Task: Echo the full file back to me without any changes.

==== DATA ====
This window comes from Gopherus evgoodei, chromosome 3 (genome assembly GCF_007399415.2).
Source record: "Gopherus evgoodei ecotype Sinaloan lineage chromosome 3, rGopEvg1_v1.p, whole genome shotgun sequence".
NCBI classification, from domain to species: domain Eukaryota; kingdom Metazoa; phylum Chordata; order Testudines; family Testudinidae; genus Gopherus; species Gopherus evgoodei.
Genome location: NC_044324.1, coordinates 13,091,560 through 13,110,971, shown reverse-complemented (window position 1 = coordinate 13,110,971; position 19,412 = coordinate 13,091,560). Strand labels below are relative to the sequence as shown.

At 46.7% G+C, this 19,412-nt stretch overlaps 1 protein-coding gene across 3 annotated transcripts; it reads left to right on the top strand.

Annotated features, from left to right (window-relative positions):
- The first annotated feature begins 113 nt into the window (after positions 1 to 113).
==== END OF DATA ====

This window comes from Gopherus evgoodei, chromosome 3 (genome assembly GCF_007399415.2).
Source record: "Gopherus evgoodei ecotype Sinaloan lineage chromosome 3, rGopEvg1_v1.p, whole genome shotgun sequence".
NCBI classification, from domain to species: domain Eukaryota; kingdom Metazoa; phylum Chordata; order Testudines; family Testudinidae; genus Gopherus; species Gopherus evgoodei.
Genome location: NC_044324.1, coordinates 13,091,560 through 13,110,971, shown reverse-complemented (window position 1 = coordinate 13,110,971; position 19,412 = coordinate 13,091,560). Strand labels below are relative to the sequence as shown.

At 46.7% G+C, this 19,412-nt stretch overlaps 1 protein-coding gene across 3 annotated transcripts; it reads left to right on the top strand.

Annotated features, from left to right (window-relative positions):
- The first annotated feature begins 113 nt into the window (after positions 1 to 113).